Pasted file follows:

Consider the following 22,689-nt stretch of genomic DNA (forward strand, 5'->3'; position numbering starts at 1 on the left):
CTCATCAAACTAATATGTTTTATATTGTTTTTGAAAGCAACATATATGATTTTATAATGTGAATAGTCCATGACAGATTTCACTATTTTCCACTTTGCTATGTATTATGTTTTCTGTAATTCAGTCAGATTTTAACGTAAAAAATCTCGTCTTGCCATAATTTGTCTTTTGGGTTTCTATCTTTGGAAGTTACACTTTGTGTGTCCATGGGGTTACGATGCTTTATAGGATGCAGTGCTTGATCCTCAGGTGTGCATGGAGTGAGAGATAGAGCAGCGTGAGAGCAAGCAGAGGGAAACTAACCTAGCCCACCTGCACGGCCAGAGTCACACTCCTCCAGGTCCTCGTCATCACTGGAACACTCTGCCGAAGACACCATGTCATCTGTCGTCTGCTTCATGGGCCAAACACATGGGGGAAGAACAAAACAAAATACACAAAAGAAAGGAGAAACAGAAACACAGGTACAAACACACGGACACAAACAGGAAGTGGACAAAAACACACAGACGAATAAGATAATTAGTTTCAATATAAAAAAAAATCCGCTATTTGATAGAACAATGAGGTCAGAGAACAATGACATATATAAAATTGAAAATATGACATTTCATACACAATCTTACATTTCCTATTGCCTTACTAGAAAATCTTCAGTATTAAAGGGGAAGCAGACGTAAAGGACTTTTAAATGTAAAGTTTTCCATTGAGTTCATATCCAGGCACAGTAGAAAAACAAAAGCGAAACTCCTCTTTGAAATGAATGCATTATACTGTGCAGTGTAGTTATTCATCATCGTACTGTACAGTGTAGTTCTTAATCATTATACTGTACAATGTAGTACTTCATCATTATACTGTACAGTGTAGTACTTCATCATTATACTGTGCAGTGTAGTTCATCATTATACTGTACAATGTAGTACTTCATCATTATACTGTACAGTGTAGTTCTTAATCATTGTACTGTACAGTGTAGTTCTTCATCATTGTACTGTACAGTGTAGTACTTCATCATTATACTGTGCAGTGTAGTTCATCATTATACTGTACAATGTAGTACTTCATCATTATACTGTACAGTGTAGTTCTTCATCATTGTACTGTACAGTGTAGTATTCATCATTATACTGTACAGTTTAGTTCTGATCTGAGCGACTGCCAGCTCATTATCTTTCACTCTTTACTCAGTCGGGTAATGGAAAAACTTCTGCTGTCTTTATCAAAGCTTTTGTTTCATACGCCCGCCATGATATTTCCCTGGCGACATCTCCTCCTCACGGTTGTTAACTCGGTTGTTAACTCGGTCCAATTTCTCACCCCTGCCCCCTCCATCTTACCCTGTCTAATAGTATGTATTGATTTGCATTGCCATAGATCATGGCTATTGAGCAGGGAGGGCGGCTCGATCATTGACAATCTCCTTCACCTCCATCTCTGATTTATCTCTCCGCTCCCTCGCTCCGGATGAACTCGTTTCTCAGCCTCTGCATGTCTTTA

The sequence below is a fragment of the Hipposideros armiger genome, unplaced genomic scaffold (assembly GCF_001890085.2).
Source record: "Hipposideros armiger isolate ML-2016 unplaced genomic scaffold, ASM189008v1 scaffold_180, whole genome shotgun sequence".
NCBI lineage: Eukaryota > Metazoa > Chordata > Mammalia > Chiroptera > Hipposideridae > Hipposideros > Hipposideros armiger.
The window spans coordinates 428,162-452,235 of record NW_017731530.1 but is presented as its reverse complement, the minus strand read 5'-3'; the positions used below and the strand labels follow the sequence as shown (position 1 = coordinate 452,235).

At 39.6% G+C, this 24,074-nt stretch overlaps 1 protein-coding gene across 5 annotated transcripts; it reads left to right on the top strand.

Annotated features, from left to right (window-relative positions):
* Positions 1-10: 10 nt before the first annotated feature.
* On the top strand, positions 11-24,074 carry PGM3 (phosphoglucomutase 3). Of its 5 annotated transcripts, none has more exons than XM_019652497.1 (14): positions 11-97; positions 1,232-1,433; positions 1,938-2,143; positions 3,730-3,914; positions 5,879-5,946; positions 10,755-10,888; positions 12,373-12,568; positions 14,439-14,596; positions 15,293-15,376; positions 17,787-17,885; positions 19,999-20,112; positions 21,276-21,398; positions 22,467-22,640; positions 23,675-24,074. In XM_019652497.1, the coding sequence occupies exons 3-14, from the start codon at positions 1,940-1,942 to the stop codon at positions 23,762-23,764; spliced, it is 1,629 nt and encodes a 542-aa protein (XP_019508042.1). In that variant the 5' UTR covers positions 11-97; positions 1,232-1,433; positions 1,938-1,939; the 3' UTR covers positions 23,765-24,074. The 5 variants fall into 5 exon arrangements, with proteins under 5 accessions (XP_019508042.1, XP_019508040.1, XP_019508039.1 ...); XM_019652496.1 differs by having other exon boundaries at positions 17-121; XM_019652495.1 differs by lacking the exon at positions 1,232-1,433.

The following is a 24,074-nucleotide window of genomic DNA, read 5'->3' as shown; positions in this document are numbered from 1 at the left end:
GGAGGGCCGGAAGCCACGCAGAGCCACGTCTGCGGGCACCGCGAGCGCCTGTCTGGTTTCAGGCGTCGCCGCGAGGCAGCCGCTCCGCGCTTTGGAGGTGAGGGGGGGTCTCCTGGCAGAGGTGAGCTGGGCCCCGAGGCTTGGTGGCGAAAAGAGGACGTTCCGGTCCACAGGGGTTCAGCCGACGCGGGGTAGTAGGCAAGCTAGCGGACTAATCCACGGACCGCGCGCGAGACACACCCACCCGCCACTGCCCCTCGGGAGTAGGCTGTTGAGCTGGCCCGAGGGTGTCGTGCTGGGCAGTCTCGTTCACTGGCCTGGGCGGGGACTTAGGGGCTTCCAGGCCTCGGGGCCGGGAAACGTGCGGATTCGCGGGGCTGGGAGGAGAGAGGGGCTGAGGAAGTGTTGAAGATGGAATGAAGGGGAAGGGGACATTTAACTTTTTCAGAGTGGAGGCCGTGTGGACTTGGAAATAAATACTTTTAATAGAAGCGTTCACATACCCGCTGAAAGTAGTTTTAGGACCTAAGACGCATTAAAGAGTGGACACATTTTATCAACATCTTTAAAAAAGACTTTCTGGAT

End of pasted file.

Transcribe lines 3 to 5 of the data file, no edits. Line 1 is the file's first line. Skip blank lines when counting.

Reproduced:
The sequence below is a fragment of the Hipposideros armiger genome, unplaced genomic scaffold (assembly GCF_001890085.2).
Source record: "Hipposideros armiger isolate ML-2016 unplaced genomic scaffold, ASM189008v1 scaffold_180, whole genome shotgun sequence".
NCBI lineage: Eukaryota > Metazoa > Chordata > Mammalia > Chiroptera > Hipposideridae > Hipposideros > Hipposideros armiger.